What’s on the block, in close proximity to where the bomb exploded, is Selis Manor (135 W. 23rd St.), an affordable housing residence for people who are visually impaired or fully blind. “Those residents are the most vulnerable, the blind. Of all the craven things to do!” said a young mother from W. 19th St., on Sunday morning.

“My understanding is that the building [Selis Manor] sustained some damage,” Johnson told Chelsea Now, noting there were “windows that were blown out. It must have been terrifying for the folks living there.”

On the morning of Sun., Sept. 18: Mayor Bill de Blasio and Governor Andrew Cuomo at 131 W. 23rd St., identified as the location of the previous night’s explosion. Photo by Michael Appleton, Mayoral Photography Office.

On the morning of Sun., Sept. 18: Mayor Bill de Blasio and Governor Andrew Cuomo at 131 W. 23rd St., identified as the location of the previous night’s explosion. Photo by Michael Appleton, Mayoral Photography Office.

Helen Murphy, a resident of Selis Manor, was downstairs playing Bingo when “all of a sudden we hear a ‘ba-boom,’ ” she said. “Somebody says, ‘It’s thunder,’ and I said, ‘It’s not thunder; it sounds like a bomb going off.’ ”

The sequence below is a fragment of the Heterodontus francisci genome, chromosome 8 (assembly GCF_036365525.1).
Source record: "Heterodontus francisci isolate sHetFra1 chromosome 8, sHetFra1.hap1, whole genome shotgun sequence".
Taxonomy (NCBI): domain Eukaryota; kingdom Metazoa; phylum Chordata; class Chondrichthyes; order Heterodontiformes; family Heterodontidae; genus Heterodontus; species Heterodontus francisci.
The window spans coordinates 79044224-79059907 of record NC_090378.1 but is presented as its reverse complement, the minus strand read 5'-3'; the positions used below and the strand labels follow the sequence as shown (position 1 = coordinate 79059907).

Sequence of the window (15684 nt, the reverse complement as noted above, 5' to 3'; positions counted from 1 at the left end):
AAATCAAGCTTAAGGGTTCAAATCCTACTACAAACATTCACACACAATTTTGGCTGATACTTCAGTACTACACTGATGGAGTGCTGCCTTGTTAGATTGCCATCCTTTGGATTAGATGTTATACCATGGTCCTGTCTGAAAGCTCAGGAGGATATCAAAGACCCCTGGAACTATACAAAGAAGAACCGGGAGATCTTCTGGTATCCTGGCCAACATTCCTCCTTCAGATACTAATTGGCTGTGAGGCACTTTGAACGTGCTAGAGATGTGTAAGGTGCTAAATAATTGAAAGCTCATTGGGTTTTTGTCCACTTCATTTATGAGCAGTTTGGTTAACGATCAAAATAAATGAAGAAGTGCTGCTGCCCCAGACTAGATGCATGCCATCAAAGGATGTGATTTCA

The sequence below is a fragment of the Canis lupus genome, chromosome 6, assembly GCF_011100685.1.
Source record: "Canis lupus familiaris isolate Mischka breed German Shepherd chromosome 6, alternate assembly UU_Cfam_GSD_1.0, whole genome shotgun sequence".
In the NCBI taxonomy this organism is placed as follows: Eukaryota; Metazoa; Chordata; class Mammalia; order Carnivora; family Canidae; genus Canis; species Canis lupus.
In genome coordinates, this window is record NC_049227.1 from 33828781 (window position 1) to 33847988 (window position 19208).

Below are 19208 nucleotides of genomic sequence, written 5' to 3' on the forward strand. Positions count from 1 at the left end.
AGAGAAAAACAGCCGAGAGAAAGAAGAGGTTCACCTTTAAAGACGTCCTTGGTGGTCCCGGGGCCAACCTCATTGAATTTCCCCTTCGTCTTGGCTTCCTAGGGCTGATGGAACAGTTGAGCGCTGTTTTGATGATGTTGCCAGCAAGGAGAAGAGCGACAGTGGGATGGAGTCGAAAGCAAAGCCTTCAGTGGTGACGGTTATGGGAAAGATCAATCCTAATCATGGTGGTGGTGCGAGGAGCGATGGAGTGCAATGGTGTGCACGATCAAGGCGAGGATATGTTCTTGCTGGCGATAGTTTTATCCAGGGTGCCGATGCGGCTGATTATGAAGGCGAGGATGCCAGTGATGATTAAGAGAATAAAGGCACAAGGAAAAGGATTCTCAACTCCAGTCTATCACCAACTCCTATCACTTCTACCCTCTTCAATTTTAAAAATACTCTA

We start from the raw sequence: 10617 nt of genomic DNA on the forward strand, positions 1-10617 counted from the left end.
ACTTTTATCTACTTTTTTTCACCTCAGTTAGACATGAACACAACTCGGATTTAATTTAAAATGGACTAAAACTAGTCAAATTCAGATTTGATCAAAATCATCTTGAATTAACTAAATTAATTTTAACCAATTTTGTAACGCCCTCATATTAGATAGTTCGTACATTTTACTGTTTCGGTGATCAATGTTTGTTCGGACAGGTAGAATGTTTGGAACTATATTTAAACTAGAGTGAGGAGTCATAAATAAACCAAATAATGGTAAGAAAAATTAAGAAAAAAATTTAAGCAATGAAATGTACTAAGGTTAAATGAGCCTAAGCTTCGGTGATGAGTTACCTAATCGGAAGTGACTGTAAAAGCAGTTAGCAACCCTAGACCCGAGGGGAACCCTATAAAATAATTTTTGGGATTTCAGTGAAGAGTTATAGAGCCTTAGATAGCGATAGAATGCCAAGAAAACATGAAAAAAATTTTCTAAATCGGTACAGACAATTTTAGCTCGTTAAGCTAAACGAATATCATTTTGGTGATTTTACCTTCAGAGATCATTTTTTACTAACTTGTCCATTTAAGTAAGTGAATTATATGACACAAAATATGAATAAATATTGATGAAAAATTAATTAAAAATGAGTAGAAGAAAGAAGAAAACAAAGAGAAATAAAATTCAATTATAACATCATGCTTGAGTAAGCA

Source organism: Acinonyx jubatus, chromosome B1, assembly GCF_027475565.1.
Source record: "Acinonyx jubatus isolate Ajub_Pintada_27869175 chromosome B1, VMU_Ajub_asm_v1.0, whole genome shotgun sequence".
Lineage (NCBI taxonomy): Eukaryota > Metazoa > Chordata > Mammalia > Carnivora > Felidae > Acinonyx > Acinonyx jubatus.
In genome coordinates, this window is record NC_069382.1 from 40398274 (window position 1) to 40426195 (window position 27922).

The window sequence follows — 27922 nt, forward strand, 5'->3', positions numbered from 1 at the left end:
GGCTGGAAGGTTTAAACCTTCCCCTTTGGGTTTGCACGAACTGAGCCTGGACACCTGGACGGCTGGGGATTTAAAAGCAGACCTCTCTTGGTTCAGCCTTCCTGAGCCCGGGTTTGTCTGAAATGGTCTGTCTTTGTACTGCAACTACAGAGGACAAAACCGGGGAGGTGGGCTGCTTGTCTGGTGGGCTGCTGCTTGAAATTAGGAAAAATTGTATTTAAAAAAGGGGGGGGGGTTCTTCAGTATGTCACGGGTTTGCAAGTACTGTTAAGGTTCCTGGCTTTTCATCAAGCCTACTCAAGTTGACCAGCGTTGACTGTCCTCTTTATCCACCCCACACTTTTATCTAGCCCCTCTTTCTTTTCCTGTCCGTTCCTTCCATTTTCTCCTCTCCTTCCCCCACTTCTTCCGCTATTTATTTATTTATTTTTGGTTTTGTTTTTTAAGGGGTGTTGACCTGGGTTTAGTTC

According to Murphy, the president of the building’s tenant association was standing across the street last night after the explosion, and couldn’t return to the building due to the fire trucks, the NYPD bomb squad, and the presence of the mayor. Slowly, holding on to both banisters because she cannot see, Helen made her way up the eight flights of stairs to her apartment. “The elevators lock automatically when the alarms go off,” she noted.

In his noontime press conference today regarding the explosion, Mayor Bill de Blasio was clear: “It was intentional, it was a violent act, it was a criminal act, it was a bombing. That’s what we know. To understand any specific motivations, any political motivations, any connection to an organization — that we don’t know.” NY Governor Andrew Cuomo toured the site of the explosion today, alongside the mayor, and commented that although so far there is no known link to international terrorism. “It’s terrorism when a bomb explodes in New York City,” Cuomo said.

Mayor de Blasio would not use the “T” word, but said, “We’re interested in giving confirmed facts. When we have those facts we’ll give them to you.”

Though the NPYD investigated a Tumblr posting from someone calling himself/herself the “NY Bomber,” who stated that the bombs were “a protest for the oppression of the LGBT community,” according to WPIX News, late on Sunday afternoon, police officials and the mayor’s office said they had determined that the manifesto was not credible and was linked to a person in North Carolina.